Faith Ringgold with Windows of the Wedding #9 and 3, all 1974Faith Ringgold exhibition photocall, Serpentine Gallery, London, UK - 05 Jun 2019The work of Faith Ringgold (b. 1930, Harlem, New York) is celebrated in an exhibition at the Serpentine Galleries, her first in a European institution. For more than five decades, Ringgold has challenged perceptions of African American identity and gender inequality through the lenses of the feminist and the civil rights movements.

NEW ERA: American artist and activist Faith Ringgold is making her presence felt in the U.K.

Today, she opened the doors to her first European institutional exhibition at the Serpentine Galleries in Hyde Park, while over in Mayfair, transformed one of the rooms in its 5 Carlos Place townhouse into “Faith Ringgold’s Reading Room” for customers to read the artist’s children’s book and other titles contextualizing her work, listen to some of her favorite music — and shop cashmere blankets inspired by her famous quilts.

“Faith Ringgold is a groundbreaking artist who challenged the establishment to rethink what art is and has championed the importance of free speech. We [wanted] to support her first European exhibition and amplify her fascinating voice through a program of events at our London townhouse and our broadcasting hub online, to inspire our global audience,” said Jess Christie, chief business officer at Matches.

The retailer has previously hosted a talk with Ringgold and the Serpentine’s artistic director Hans-Ulrich Obrist during Frieze New York and has been spearheading a bigger push to incorporate art and lifestyle within its fashion offer.

For the Serpentine’s Obrist and chief executive officer Yana Peel, spotlighting Ringgold for the gallery’s much-anticipated summer exhibition was a no-brainer given the relevance of her voice and the common ground between the artist’s democratic spirit and the institution’s “free art for all” ethos.

“During the times we are in, the future can’t be predicted but it can certainly be invented, so as we look to our 50th anniversary celebrations in 2020, artists like Faith will define the success of this first half century,” said Peel.

Ringgold, whose work ranges from oil and acrylic paintings to quilts and political posters, reminisced about some of her most famous pieces displayed across the Serpentine and dating as far back as the Sixties.

“I was trying my best to paint my story being a black woman in America. It was fascinating to me and every decade it grew and changed and absolutely never went away. As an artist you have an opportunity to express yourself and project freedom, so I’m pleased to be here and show this work because it’s been a long, hard journey,” said Ringgold, while pointing to a piece from 1967, titled “American People #19: U.S. Postage Stamp Commemorating Advent of Black Power” which galvanized people to go out on the streets and shout about black power. x Faith Ringgold x Faith Ringgold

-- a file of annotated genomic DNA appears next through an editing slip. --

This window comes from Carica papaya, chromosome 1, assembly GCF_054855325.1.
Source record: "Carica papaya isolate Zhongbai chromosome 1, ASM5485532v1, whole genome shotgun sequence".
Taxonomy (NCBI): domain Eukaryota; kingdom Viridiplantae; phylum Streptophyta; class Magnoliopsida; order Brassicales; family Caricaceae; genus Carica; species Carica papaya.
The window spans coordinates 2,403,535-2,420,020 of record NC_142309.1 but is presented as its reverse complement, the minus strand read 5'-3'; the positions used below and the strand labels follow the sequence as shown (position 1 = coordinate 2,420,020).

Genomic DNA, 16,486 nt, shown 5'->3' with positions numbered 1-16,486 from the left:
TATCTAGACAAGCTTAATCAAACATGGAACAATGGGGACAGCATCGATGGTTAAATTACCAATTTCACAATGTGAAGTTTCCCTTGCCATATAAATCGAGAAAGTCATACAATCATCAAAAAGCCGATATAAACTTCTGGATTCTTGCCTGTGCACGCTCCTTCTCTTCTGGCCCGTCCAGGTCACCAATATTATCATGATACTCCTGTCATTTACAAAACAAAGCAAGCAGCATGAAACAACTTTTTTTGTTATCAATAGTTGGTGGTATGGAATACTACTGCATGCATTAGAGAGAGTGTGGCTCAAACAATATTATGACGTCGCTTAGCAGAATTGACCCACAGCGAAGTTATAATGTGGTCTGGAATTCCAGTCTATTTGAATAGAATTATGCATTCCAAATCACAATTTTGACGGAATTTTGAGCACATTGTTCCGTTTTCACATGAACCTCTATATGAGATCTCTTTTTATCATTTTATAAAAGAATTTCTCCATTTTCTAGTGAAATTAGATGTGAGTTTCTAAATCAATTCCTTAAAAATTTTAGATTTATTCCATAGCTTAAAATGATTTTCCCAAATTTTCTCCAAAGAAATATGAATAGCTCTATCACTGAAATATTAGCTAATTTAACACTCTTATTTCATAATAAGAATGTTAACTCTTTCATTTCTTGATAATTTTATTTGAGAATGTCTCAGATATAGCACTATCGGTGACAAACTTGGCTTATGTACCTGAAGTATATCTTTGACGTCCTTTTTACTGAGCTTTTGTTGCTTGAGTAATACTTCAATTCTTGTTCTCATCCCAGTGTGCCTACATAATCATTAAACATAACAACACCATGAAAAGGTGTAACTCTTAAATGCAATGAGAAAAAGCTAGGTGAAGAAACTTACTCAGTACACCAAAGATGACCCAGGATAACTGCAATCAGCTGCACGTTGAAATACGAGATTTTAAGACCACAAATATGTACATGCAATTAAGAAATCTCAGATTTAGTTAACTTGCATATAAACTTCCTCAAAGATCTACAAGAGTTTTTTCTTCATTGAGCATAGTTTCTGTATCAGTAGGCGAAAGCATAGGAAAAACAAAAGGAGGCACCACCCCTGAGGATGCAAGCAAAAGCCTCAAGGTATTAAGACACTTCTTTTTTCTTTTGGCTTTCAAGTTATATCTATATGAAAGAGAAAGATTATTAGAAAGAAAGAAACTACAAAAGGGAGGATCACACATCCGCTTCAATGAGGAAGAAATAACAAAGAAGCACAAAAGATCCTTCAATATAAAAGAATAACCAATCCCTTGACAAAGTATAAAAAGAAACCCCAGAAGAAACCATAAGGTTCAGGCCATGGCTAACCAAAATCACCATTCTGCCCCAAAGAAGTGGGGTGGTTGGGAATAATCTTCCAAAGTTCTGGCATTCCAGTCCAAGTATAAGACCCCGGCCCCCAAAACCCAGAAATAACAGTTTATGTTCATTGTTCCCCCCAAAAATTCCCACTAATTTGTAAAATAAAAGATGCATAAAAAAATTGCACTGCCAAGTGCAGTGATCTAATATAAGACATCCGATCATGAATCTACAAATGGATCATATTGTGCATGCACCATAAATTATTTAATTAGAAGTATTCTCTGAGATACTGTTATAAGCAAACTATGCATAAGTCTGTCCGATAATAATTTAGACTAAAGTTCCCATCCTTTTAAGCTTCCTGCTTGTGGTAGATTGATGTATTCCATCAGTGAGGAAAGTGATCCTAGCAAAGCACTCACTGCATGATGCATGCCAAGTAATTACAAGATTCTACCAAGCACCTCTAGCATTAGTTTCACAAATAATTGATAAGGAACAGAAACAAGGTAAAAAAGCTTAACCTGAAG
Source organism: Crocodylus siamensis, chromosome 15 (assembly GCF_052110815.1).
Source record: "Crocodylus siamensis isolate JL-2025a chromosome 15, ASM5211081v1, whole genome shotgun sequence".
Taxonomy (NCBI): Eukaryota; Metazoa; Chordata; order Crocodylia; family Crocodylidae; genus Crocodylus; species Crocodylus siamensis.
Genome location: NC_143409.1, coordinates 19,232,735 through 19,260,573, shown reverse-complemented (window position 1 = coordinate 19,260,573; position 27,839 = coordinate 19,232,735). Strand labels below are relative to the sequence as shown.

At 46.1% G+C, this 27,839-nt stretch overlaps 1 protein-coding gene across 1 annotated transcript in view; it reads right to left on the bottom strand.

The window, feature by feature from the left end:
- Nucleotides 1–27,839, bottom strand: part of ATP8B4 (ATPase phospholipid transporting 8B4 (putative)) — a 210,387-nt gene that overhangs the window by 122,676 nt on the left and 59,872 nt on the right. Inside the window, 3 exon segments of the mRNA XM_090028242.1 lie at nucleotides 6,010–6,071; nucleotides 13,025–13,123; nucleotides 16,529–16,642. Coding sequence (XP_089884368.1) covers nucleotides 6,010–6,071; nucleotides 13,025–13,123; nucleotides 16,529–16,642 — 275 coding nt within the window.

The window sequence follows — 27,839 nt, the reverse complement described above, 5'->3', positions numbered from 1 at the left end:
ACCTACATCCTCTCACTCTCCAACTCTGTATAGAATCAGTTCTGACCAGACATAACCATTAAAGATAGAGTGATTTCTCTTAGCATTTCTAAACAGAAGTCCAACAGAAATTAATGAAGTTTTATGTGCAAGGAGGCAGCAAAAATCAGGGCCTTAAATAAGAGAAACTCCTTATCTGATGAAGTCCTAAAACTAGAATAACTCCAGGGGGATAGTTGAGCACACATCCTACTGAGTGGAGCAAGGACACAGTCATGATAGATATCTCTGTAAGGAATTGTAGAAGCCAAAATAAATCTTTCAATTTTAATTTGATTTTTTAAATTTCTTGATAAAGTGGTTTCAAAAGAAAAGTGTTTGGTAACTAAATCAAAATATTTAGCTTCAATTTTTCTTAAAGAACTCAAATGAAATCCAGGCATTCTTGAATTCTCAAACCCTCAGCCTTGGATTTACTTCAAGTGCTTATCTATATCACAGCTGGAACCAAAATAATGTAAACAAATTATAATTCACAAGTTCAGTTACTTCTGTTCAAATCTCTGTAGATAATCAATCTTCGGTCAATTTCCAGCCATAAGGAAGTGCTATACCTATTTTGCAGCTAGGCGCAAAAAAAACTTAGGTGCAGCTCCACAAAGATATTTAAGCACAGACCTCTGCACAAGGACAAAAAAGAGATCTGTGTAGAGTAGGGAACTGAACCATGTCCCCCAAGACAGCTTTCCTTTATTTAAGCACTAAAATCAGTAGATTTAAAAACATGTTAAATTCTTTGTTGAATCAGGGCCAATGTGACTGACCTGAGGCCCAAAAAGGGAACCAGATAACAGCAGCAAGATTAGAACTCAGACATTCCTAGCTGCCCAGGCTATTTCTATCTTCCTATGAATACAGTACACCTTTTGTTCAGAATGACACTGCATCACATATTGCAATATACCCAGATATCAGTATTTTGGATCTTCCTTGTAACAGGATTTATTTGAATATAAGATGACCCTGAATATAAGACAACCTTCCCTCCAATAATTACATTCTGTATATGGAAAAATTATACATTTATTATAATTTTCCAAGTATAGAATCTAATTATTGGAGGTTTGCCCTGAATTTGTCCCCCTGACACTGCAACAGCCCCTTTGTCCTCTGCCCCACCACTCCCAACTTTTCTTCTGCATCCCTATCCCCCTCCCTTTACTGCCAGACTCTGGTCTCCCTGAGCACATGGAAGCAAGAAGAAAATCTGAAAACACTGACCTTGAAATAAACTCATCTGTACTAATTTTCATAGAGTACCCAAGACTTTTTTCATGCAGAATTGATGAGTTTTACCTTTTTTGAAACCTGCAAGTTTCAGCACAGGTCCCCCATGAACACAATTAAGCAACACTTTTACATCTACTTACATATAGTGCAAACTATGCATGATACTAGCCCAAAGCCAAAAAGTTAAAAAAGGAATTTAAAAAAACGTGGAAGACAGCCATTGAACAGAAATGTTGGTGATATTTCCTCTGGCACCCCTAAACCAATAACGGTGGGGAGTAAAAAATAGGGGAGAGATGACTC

“It was big news because we never thought of anything black having any power. Those two words together, really? But you’ve got to say it before you have it,” said Ringgold, who was dressed in a T-shirt featuring former U.S. president Barak Obama’s face and big, statement jewelry.

Political activism has been part of her identity from the get-go, using her work as a vehicle to talk about gender inequality and the evolution of African-American identity. When asked about President Donald Trump’s current state visit to the U.K. she did not hold back: “I think it’s interesting that he’s president and got the votes, with such a wonderful woman running against him. Many people thought it will never happen, so I guess they didn’t vote. I don’t want to think they didn’t want a woman president, even though I do think that actually. Our loss was nobody’s gain, we should have had her. We couldn’t have done worse and never in my 88 years have I seen a worse situation but I think we deserve another chance next time around and hopefully we can do better and turn it around.”

Ringgold also spoke of her mother, who was a “fabulous fashion designer” and often sewed the frames in her paintings to create her famous quilts.

“Quilts were the Africans’ way of bringing art to America in a disguised way, because they were practical and oh, my goodness, they are all over the world. They couldn’t come here making masks, sculptures and paintings were all dropped,” said Ringgold, adding that her versions of the quilt incorporates paintings on canvas. “Everyone insists to look for the threads. Sorry, people but mine are painted on canvas but just keep looking and looking and the more you look, the more you’re going to see.”

The exhibition will run until Sept. 8. x Faith Ringgold x Faith Ringgold